* * *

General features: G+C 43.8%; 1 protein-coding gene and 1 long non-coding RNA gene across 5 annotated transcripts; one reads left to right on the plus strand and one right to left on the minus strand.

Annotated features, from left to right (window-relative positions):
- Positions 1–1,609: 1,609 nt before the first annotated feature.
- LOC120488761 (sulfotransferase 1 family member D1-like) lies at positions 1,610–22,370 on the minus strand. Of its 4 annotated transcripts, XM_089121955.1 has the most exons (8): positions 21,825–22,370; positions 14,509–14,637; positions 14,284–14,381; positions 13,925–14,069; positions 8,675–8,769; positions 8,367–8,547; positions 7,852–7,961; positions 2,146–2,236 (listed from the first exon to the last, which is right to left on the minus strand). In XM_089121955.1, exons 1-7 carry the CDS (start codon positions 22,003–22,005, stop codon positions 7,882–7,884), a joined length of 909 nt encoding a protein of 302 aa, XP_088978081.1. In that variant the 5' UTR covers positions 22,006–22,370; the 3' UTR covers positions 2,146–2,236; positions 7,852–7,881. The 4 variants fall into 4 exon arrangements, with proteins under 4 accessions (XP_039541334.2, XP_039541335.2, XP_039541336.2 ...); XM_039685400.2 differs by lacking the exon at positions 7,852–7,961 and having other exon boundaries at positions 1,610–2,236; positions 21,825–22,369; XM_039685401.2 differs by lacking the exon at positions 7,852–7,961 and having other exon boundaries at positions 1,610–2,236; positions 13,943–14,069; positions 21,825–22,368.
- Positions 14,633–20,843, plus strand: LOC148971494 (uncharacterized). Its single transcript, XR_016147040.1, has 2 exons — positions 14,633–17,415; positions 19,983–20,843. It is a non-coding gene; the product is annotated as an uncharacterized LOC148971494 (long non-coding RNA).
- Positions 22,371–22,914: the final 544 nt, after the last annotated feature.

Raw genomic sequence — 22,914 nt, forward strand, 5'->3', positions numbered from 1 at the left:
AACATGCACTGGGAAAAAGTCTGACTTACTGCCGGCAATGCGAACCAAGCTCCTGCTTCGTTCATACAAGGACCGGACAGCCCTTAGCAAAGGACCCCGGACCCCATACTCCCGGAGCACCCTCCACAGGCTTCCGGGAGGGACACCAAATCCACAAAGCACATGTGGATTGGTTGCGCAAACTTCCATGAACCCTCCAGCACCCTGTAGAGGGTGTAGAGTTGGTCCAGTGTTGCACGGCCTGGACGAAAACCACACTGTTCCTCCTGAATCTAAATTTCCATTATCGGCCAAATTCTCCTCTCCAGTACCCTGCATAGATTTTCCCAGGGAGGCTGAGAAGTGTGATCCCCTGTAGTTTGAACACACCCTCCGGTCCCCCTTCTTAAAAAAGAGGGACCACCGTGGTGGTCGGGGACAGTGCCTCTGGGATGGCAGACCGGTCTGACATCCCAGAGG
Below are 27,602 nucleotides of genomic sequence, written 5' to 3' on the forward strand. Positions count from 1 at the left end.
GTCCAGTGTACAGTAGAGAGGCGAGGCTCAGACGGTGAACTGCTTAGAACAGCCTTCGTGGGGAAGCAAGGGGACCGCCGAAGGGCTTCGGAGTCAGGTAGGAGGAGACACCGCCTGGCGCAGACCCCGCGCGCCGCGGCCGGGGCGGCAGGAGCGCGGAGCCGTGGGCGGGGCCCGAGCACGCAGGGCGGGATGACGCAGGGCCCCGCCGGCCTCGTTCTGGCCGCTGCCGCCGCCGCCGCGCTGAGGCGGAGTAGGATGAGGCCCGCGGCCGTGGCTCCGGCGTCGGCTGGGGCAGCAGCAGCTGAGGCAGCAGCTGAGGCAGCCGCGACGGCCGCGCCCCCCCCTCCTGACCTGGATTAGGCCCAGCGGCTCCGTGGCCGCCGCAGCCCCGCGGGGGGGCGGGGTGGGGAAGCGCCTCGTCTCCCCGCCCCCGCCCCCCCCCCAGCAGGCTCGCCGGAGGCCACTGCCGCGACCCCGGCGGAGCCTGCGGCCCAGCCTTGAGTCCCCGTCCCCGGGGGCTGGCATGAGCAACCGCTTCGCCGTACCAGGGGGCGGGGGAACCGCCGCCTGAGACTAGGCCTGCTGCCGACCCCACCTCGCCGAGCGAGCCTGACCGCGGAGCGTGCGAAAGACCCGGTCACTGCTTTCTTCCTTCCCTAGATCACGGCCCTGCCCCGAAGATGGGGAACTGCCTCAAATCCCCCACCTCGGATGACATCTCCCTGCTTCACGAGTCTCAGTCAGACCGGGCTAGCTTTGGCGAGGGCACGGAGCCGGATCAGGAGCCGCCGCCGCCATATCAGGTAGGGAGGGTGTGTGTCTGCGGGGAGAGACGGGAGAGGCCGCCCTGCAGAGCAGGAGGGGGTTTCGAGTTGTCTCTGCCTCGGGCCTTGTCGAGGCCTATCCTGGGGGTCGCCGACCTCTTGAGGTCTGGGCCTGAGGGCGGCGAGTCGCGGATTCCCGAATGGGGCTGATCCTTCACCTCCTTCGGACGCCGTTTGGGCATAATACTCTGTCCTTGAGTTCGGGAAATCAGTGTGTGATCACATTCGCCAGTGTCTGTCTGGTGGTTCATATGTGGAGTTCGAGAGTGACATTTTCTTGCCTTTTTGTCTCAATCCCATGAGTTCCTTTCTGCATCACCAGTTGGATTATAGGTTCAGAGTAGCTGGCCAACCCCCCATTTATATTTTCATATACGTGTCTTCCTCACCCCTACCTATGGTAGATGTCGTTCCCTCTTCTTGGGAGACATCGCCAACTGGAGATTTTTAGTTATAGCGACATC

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Two images of a woman giving birth have turned up at 2,700-year-old settlement in Italy, probably the oldest known depictions of childbirth in Western art, archaeologists say. They appear on a small piece of a ceramic vessel and show the head and shoulders of a baby emerging from a mother. She is seen with her knees and one arm raised, her face in profile and a long ponytail down her back. “We were astounded to see this intimate scene. It must be the earliest representation of childbirth in Western art,” said Phil Perkins, an archaeologist with the Mugello Valley Archaeological Project from The Open University in Milton Keynes, England. “Etruscan women are usually represented feasting or participating in rituals, or they are goddesses. Now we have to solve the mystery of who she is and who her child is.” The site, known as Poggio Colla, lies about 20 miles (32 km) northeast of Florence. It housed a settlement of Etruscans, a mysterious people who settled Italy long before the Roman Empire. They built the first cities, were a conduit for the introduction of Greek culture to the Romans, and were known for their art, agriculture, fine metalworking and commerce. But they eventually fell to conquering Romans and were absorbed into their society. “The birth scene is extraordinary, but what is also fascinating is what this image might mean on elite pottery at a sanctuary,” said Greg Warden of Southern Methodist University in Dallas, Texas, a director of the Mugello Valley Archaeological Project. He speculated that it might have a connection to religious rituals carried out at a local hilltop sanctuary. The object was dug out by William Nutt, a legally blind graduate student in anthropology at the University of Texas at Arlington who was participating in the Poggio Colla Field School, which operates during summers. “It was thrilling to find out that it was so significant,” Nutt said of the fragment. “I found the artifact at the beginning of my second week there. It was quite dirty, and we weren’t sure what it was until it was cleaned at the onsite lab and identified by Perkins.” Less than two inches or four centimeters wide, the fragment is dated to about 600 B.C. and comes from a vessel of bucchero—a fine, black ceramic material used to make eating and drinking vessels for Etruscan elites. Bucchero typically features stamped designs ranging from abstract geometric motifs to exotic and mythical animals. There are no known Greek or Roman depictions of childbirth as clear as the Poggio Colla example until more than 500 years later, scholars said. “This is a most exciting discovery,” said Larissa Bonfante of New York University, an expert on the ancient Etruscans. Ann Steiner, a classicist who is also provost and dean of the faculty at Franklin and Marshall College in Lancaster, Penn., is to present a paper on the find in January at the annual meeting of the Archaeological Institute of America. An abundance of weaving tools and a stunning deposit of gold jewelry found earlier have suggested to some scholars that a female deity was worshiped at Poggio Colla. The childbirth scene strikes some as further evidence of that. Archaeologists consider Poggio Colla a rare and special site, partly because it spans most of Etruscan history: it seems to have been occupied from around 700 to 187 B.C., when Romans overran it. It also fascinates archaeologists because time has left it relatively unscathed: it wasn’t buried under layers of later construction—a fate met by many other settlements of Etruscans, who picked beautiful, easily defended hilltops as homes. Third, Poggio Colla represents a whole settlement, including tombs, a temple, a pottery factory and an artisan community. Excavations of workshops and living quarters are yielding new details about Etruscan life. The site centers on an acropolis, a roughly rectangular plateau of one and a half acres at the summit of Poggio Colla. Excavations have found what scholars call strong evidence that the acropolis was home to a sanctuary; they have identified a temple building and an altar at the center of a large courtyard. Many offerings have been found buried around the altar, gifts apparently left as part of a sacred ritual to some deity. These so-called votive donations range from a massive deposit of nearly 500 varied bronze objects, to a spectacular gift of women’s gold jewelry and semi-precious stones. Another votive deposit contains a group of what are believed to be ritual objects laid in a room at a corner of the sanctuary courtyard, possibly by a priest. Excavators found a large circular pit, at the center of which was a sandstone cylinder, possibly the top of a votive column. Near the cylinder were two sandstone statue bases, the larger of which includes the inscribed name of someone scholars say was probably an aristocratic donor, “Nakai(-)ke Velus.” Buried with these objects, archaeologists add, were a strand of gold wire; a bronze implement broken apparently on purpose; two bronze bowls once used to pour ritual libations; and the bones of a piglet, presumably sacrificed as part of a purification ritual. Based on the findings, researchers have reconstructed what they say are the rituals and actions of the priest or magistrate who presided over the ceremonies.